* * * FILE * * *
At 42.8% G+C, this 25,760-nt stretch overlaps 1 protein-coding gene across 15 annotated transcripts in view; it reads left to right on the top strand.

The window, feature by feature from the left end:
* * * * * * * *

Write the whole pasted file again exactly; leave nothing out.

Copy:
At 42.8% G+C, this 25,760-nt stretch overlaps 1 protein-coding gene across 15 annotated transcripts in view; it reads left to right on the top strand.

The window, feature by feature from the left end: